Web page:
For information about our myeloma resources, please visit http://www.LLS.org/myeloma.

      We wish you well!

      1. Bill, that really is a double whammy. I am sorry for your loss. I live alone and it was suggested I see a therapist so about 6 months after chemo I did and he has been an enormous help to me and source of support. I live alone and am not close to family who lives far away geographically so it was important to get help.

        also i read a book called “abandonment to divine providence” which is a catholic classic that helped me spiritually get through this time.

        You are now on my prayer list.

        Best wishes,
        Blueskygal

  3. Another excellent podcast from LLS.org. One area that was not mentioned was PEOPLE THAT LIVE ALONE and do not have family members involved at all in their life. That is my situation. The effects of the treatment were very socially isolating for me. In my last job I worked at home in sales over the phone which was a blessing as it was part time. I could barely make it through the shifts. Fortunately I was just turning 62 that November when I was diagnosed and I was able to retire in January of 2016. Another blessing.

    As Ms Harvey mention people can also desert you. This was true for me. My closest friend was to take me shopping once a month but failed to contact me for the 3 months I went through chemo and the friendship ended. I was shocked and couldn’t believe it. But Ms Harvey was right in that other people (neighbors from my apartment complex) and several people from my church stepped in to help me in different ways. They helped alot with groceries and rides to chemo.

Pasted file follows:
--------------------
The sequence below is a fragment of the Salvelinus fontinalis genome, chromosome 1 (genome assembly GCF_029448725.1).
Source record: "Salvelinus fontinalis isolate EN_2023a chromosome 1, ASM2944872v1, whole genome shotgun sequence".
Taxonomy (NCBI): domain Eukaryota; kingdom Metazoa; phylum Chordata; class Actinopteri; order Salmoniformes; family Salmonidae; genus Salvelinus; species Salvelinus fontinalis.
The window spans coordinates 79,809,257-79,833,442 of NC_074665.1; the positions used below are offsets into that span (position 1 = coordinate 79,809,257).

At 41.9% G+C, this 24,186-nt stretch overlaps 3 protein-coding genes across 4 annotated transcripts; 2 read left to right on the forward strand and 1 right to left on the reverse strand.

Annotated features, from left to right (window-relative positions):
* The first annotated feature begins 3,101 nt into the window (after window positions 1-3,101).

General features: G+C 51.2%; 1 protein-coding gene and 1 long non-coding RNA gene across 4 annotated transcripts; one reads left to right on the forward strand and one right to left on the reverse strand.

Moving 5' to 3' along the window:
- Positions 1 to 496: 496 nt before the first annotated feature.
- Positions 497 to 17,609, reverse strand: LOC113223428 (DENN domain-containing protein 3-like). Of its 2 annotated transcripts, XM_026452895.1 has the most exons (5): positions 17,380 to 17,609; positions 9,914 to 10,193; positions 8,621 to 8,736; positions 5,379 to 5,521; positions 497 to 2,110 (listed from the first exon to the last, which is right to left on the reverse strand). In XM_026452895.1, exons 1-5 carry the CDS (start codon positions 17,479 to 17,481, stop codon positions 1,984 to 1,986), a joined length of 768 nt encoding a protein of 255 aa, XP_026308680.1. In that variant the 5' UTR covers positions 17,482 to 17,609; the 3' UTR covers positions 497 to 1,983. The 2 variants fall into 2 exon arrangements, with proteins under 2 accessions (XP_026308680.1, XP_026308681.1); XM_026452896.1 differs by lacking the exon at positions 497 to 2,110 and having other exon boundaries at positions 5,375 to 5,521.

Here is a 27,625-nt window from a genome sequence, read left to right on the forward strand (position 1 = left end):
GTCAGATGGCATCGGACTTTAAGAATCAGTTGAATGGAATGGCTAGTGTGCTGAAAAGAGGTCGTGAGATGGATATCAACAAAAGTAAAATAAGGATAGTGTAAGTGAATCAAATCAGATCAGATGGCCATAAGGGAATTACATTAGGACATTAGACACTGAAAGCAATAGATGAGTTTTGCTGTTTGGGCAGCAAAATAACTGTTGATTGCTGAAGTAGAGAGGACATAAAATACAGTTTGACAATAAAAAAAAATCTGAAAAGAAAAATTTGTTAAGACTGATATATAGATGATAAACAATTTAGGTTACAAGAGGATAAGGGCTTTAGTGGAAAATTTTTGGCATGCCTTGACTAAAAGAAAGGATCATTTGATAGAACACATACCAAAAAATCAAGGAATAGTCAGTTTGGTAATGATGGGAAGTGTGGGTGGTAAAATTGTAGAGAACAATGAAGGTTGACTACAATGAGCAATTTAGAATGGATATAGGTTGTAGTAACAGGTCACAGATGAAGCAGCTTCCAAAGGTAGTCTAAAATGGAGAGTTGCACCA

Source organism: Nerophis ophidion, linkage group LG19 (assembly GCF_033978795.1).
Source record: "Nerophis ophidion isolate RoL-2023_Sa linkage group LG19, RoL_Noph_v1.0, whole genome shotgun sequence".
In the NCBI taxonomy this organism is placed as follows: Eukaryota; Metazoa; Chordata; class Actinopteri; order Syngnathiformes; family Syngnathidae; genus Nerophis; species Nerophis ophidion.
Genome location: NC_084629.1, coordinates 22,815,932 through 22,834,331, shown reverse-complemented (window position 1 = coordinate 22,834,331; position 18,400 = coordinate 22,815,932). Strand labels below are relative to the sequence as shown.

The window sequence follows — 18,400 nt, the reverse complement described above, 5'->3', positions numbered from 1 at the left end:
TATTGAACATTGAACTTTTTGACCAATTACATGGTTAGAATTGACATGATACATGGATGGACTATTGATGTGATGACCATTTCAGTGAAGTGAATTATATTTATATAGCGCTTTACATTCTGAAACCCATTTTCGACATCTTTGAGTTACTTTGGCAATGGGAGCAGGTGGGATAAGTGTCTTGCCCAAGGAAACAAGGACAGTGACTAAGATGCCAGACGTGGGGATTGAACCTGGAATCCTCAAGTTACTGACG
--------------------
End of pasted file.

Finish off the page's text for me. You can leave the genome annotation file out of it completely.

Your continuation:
LLS.org helped with their podcast on Cancer Related Fatigue syndrome which helped me understand better what I was going through. I used this as part of my disability case. The judge was incredulous that my oncologist or pcp ever wrote me a script for a walker which I needed. A neighbor gave me one 1.6 months after chemo ended and I use it alot. The judge was stunned that my red blood cells were still anemic 1.8 yrs after chemo. You are totally right about “don’t ask don’t tell.’ I feel like everytime I see my nurse I feel she doesn’t want to hear anything from me that isnt positive.

    The other big point not really addressed is the spiritual side of coping with the Cancer Related Fatigue Syndrome. Your church and/or clergy has an important role to play as well. Last summer i was feeling “battle fatigued” even though in remission for one year and I had the roman catholic “sacrament of the sick” which helped me enormously spiritually to keep going.

    Remember, there are people out there dealing with this who don’t have families and for them it is even more isolating. Therapy and spirituality help alot with this.

    At my nurse practitioner and lawyer recommended that I get therapy so I got a therapist and a case manager through my healthcare clinic.

    1. Thank you so much for listening to The Bloodline with LLS and providing such great feedback. We will certainly keep the topics you suggested in mind to discuss on future episodes. If you have any questions regarding diagnosis, treatment and support, please call an LLS Information Specialist by calling (800) 955-4572 Monday – Friday, 9 a.m. to 9 p.m. ET.

      We wish you well!